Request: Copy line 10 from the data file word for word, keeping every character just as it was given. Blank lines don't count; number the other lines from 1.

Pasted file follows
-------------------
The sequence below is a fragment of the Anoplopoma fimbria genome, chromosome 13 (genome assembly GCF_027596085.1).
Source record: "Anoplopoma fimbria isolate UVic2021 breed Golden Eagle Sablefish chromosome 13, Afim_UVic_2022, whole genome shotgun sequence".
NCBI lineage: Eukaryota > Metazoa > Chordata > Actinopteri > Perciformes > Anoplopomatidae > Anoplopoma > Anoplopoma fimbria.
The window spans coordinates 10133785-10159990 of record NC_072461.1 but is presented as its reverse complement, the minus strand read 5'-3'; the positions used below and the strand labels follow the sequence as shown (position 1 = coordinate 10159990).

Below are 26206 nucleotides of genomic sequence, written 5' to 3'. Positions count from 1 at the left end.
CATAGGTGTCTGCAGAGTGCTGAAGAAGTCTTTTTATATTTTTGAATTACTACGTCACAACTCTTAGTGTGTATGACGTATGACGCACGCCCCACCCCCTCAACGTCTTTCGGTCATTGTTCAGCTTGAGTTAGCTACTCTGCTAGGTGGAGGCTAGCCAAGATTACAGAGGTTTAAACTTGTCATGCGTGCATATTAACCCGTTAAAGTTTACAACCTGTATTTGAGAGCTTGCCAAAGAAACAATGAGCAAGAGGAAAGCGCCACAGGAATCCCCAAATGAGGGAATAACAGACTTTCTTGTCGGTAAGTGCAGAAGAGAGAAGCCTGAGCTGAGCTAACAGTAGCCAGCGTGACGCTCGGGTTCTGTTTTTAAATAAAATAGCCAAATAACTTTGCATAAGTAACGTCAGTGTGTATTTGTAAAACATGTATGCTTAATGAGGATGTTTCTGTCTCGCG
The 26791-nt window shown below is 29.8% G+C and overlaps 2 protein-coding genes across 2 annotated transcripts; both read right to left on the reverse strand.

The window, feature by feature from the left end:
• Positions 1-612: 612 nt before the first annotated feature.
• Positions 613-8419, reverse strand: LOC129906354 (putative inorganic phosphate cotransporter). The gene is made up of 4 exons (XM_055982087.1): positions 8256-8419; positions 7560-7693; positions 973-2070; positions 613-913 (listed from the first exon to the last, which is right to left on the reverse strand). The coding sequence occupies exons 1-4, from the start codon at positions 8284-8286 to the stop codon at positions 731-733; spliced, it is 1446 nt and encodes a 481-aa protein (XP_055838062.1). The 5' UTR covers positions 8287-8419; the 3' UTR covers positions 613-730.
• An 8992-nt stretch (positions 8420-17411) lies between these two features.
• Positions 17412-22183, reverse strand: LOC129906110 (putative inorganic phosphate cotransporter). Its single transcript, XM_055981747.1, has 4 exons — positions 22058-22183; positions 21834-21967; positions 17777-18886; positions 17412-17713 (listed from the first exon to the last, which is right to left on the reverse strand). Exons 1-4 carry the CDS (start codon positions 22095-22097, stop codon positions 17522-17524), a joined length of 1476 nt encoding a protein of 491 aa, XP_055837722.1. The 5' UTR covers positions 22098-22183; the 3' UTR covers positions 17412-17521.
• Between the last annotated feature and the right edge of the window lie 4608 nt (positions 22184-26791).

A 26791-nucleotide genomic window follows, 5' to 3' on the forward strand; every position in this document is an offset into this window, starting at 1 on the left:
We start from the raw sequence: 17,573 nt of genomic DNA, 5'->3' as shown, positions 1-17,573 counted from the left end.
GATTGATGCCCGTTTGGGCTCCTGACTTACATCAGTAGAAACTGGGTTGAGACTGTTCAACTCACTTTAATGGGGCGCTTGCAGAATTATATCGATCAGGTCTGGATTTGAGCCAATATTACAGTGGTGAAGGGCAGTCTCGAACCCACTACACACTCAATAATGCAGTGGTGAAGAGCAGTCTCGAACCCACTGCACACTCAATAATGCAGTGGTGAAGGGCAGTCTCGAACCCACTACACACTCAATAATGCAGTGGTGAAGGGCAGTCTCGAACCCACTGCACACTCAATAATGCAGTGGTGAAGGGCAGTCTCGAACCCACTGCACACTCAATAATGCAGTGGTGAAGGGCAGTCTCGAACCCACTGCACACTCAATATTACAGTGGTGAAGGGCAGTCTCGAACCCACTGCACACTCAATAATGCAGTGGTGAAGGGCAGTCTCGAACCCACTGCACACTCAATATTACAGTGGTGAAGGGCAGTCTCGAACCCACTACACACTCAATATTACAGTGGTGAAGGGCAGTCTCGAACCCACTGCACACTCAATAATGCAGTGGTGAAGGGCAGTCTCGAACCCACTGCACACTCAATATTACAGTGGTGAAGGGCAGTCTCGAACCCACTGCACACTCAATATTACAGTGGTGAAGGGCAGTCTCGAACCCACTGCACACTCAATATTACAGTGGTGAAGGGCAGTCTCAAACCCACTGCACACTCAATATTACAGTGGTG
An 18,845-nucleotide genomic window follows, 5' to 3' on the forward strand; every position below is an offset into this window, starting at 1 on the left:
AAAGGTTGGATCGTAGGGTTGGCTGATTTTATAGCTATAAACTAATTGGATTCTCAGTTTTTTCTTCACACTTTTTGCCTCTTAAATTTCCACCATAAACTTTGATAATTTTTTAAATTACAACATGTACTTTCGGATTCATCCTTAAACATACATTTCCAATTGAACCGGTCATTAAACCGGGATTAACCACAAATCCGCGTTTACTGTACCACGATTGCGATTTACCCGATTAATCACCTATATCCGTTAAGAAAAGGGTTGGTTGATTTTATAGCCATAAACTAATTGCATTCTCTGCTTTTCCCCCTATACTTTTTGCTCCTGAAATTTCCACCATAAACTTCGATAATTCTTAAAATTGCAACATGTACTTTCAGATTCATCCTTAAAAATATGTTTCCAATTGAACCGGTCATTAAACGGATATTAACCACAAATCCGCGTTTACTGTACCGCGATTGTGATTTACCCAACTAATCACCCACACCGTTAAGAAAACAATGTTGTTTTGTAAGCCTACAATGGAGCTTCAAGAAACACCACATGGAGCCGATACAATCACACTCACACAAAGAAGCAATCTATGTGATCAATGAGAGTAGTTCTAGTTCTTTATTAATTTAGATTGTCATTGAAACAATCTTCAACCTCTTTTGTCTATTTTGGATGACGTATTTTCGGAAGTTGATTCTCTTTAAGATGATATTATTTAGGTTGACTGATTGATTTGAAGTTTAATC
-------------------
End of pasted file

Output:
• Positions 613-8419, reverse strand: LOC129906354 (putative inorganic phosphate cotransporter). The gene is made up of 4 exons (XM_055982087.1): positions 8256-8419; positions 7560-7693; positions 973-2070; positions 613-913 (listed from the first exon to the last, which is right to left on the reverse strand). The coding sequence occupies exons 1-4, from the start codon at positions 8284-8286 to the stop codon at positions 731-733; spliced, it is 1446 nt and encodes a 481-aa protein (XP_055838062.1). The 5' UTR covers positions 8287-8419; the 3' UTR covers positions 613-730.